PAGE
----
• Probably because it’s fairly obvious they could just rename it a ‘credit or charge card fee’.

    • Andrew (@andrewseftel) says:

      Probably small size of fees meaning it’s not worth the effort. Tragedy of the commons. Nothing stopping you yourself from challenging it in small claims.

    • Interestingly it appears section 75 does not apply to charge cards, which must mean they are not classified as credit cards and so I think technically you have a point.

      Everyone who got charged a credit card fee for paying with a charge card might be entitled to a refund!

      • Genghis says:

        But IIRC Amex have their own voluntary scheme on equal terms?

        • They do but you might be into a winner in court if you could show that charge cards are not credit cards by the fact the law treats them differently.

          It’s arguing over semantics for sure but legal people love that kind of thing.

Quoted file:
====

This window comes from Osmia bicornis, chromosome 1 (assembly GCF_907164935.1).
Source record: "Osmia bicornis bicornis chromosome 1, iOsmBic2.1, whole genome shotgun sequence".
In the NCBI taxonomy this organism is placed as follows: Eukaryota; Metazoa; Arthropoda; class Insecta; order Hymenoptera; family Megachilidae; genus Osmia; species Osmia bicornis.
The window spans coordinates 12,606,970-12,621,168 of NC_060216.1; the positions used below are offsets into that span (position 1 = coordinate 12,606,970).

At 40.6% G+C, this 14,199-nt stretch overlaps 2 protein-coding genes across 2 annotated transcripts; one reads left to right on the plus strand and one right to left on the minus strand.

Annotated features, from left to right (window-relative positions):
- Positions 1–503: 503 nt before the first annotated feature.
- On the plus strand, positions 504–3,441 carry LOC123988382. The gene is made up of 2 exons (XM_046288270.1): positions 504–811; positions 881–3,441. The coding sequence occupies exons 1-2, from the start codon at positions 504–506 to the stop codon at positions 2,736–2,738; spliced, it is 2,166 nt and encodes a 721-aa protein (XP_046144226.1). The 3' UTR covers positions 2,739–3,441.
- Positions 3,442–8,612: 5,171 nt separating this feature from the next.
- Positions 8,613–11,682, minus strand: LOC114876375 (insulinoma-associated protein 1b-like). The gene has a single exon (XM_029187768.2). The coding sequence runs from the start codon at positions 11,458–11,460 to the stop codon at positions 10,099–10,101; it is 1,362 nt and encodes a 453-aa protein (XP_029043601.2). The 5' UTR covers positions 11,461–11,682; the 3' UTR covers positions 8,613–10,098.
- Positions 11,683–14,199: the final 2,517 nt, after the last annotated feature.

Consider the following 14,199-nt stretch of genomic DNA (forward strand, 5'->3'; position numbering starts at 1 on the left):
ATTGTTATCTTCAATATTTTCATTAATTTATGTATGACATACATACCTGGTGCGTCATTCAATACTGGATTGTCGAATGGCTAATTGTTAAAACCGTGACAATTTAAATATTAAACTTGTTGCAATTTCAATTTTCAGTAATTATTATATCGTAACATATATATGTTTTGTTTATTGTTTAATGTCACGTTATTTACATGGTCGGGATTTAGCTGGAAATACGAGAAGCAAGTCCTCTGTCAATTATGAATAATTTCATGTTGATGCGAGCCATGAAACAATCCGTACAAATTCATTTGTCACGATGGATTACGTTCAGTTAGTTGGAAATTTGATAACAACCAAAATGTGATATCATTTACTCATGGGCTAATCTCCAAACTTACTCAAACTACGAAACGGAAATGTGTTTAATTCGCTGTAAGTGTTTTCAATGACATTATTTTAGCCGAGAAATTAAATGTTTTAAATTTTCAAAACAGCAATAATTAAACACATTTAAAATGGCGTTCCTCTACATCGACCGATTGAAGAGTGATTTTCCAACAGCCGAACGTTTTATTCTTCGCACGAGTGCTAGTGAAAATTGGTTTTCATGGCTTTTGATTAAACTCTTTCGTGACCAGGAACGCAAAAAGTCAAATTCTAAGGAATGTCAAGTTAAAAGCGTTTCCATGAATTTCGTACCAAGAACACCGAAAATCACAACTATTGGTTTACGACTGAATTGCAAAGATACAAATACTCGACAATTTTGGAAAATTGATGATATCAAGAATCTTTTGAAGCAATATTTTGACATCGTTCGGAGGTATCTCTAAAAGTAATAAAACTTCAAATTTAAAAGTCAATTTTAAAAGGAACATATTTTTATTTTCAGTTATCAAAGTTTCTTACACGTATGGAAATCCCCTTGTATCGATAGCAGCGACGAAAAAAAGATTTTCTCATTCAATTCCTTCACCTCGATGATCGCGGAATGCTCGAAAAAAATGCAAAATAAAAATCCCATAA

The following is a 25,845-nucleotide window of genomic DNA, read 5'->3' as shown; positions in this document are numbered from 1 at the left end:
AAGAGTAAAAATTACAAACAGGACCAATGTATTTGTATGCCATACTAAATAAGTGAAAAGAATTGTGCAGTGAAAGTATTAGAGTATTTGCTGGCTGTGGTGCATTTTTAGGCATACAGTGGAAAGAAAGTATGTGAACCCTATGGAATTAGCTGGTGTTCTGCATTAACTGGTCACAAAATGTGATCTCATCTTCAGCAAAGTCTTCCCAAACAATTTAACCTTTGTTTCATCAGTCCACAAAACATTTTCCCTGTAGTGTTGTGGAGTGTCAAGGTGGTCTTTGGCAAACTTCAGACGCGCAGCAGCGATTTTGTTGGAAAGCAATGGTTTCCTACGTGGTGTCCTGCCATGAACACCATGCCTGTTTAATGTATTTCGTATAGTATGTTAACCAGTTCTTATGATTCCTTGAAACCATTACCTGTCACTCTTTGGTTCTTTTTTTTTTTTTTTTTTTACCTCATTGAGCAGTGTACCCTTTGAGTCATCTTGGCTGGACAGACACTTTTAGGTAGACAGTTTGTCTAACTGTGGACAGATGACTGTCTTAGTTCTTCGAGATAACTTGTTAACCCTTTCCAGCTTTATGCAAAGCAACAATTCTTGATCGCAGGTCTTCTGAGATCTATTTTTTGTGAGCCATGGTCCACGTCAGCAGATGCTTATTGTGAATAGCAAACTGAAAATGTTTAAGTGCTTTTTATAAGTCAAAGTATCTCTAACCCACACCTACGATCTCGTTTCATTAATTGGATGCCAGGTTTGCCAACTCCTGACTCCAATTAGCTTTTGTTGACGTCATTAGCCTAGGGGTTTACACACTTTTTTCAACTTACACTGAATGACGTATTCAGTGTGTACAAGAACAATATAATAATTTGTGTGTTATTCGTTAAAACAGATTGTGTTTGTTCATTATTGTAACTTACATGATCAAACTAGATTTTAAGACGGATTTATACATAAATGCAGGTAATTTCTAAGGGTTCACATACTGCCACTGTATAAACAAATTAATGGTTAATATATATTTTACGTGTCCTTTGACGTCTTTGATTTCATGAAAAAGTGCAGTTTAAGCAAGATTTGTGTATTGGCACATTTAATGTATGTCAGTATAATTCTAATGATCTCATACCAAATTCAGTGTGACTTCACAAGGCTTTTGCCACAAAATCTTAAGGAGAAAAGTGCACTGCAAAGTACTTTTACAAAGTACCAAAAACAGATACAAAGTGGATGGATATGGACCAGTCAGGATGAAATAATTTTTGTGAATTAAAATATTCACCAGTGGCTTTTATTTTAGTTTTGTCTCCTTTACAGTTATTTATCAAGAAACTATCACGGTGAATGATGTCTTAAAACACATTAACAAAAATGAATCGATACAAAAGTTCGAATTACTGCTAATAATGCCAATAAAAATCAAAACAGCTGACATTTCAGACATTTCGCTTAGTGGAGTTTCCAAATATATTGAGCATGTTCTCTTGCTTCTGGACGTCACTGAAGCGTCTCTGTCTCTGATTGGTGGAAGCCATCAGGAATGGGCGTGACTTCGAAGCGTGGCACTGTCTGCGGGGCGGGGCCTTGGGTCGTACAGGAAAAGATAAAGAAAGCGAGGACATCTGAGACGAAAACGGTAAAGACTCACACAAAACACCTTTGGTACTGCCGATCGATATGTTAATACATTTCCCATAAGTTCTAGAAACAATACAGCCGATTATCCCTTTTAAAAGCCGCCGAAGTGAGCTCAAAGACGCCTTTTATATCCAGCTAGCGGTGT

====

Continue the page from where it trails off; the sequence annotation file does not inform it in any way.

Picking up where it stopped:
• Klaus-Peter Dudas says:

      At least my Platinum and Gold charge cards both say CREDIT on the back in the top right hand corner… 😉

  2. its good news imo.

    Accepting credit cards is part of doing business.
    Fees or surcharges should not be passed on to the consumer.
    Its a choice the business has taken to accept plastic. Now would they rather have the business from taking plastic or not?
    I am sure these expense of taking plastic ends up in the annual accounts somewhere anyway.

  3. Memesweeper says:

    I don’t expect HMRC card payment options to disappear as they are linked to the actual charge. Also HMRC are not selling you anything nor providing a service, so no doubt the regulations will not apply to them.

    AFAIK there is nothing to stop a discount for cash (or debt card) at the checkout. Just as long as the fees are bundled into the up-front price.

    • RussellH says: